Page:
The Stylist With A Resolution To Noon Make-up Soften

The Stylist With A Solution To Midday Makeup Melt

You know the #ITGTopShelfie, our series of interviews that shares the beauty routines of the lovable, consummate, and loyal Into The Gloss reading community. Now we’re bringing them to Glossier bathrooms, cabinets, and makeup bags. These people work in beauty and bring many important thoughts about it to the table. Submit yours on Instagram – post your top shelfie (tag us with @intothegloss!) And add the hashtag #ITGTopShelfie so you can be featured on ITG.

“My name is Angelo, but everyone knows me as Stixx (@stixxinthecity). I live in Brooklyn and I’m from Memphis – I’ve quarantined my family there for most of COVID. When I was growing up, people in my community would watch the Girlfriends show because it was really big, but they didn’t look like America’s next top model. I saw Mr. Jay and Miss J and wanted to be them. Anyway, when people I knew saw girlfriends, nobody understood that Joan Clayton always carried a Birkin bag or Louboutins. I knew what these things were, but they didn’t. I am the only person in my family who went to New York.

I spent my first two years of college at an HBCU in Tennessee. I was studying sociology and thought I was a social worker – I grew up in a really bad neighborhood and I always wanted to help children who were in my situation and couldn’t stand up for themselves. HBCUs are rooted in black Christian culture and students were expected to meet the standard that a man or woman should be. At least then. At the time, I was wearing a lot of express button-downs, pants, bowties … it was horrible. The thing is, I wanted to promise brotherhood and that is what I achieved. I was a brotherhood person! [Laughs] I was out and about, but only among my friends, and although I had started experimenting with beauty, I kept it hidden. Wearing makeup was just something guys shouldn’t be doing. My roommate wore a little mascara, drew tightly on his eyebrows with a pencil, and used a little pressed powder. That made me give it a try. He was letting me know what he had and even though he was three or four shades lighter than me when we went to clubs, I felt great.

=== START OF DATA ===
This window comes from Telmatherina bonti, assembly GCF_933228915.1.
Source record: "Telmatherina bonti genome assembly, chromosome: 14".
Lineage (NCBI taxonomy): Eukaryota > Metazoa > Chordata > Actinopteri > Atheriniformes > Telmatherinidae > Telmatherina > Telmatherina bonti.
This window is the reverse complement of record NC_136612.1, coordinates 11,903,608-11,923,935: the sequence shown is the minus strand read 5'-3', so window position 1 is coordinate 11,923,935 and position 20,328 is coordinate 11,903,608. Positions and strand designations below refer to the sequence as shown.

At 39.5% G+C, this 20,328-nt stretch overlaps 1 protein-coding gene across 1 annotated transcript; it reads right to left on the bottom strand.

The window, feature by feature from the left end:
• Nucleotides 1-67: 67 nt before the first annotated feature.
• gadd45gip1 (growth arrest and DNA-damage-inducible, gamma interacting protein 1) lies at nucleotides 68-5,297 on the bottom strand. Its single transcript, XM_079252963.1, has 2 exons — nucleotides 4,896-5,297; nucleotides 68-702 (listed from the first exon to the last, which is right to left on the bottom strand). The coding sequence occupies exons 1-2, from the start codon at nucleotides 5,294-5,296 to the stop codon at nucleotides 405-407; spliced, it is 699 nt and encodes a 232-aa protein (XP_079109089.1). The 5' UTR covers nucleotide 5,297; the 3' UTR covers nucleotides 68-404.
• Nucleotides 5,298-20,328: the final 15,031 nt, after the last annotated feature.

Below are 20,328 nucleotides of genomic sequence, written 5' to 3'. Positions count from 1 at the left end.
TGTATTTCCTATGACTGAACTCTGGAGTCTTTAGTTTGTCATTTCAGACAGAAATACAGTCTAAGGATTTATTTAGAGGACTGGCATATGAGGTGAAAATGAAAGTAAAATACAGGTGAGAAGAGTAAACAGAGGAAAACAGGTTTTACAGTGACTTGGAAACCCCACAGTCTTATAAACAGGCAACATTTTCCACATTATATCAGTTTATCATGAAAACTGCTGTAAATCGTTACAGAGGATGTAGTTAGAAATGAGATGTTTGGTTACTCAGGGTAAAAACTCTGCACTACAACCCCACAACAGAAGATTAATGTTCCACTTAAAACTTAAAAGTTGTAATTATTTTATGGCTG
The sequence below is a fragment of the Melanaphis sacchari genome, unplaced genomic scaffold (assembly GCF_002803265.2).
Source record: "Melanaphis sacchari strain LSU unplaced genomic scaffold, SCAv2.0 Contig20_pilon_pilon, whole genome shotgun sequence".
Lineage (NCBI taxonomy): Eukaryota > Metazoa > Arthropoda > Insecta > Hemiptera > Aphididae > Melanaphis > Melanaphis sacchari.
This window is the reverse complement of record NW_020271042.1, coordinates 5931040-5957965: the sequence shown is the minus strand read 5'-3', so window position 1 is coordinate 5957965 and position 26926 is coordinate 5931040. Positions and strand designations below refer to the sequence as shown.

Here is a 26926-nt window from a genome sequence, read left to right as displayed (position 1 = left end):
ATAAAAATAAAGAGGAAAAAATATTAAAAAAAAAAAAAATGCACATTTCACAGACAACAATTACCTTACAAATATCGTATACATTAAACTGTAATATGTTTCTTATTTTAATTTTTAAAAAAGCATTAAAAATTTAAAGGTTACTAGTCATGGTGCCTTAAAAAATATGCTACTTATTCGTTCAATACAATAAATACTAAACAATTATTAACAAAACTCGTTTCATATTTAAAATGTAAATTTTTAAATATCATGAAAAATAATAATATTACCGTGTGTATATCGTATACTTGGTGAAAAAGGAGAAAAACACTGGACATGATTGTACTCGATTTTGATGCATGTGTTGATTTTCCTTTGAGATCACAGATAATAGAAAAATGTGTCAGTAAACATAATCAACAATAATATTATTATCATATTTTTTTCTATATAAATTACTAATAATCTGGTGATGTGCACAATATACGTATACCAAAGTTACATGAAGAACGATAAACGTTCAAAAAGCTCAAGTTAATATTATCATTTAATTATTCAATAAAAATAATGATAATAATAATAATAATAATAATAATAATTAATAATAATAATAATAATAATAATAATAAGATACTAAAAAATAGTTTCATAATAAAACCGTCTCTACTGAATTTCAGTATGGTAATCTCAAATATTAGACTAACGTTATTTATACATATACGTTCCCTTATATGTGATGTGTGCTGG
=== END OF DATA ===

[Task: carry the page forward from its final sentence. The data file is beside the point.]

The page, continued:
I graduated from college in Paine, another HBCU in Georgia. When I moved school I had a little more breathing room – I didn’t care what people thought of me because I wasn’t switching for the social scene. I was totally out and that was different too. After graduation, I moved to Atlanta, the closest major city, and started a social work job. At that point, a lot of the people I grew up with did very well and moved to Atlanta too. I had a lot of friends who were rappers or who were exotic dancers and knew rappers, and when I was around them I got into styling. I started with well known dancers like Blac Chyna – they had wig or bathing suit lines and they didn’t really know how to put together outfits for a start so they hired me to do it. Then the news spread – someone would ask who did the styling and my friends would say, “Oh, his name is Stixx, he lives here, he can do it for you.” Eventually styling became more of a job than a sideline. One day while I was working with K. Michelle on the set of Love & Hip Hop Atlanta, she told me that someone at BET was looking for a stylist. It was for Rocsi Diaz, the host of 106 & Park. I was interviewing for the job and the agent said, “Can you move today?” I literally got on a Greyhound bus and came to New York – that was six years ago.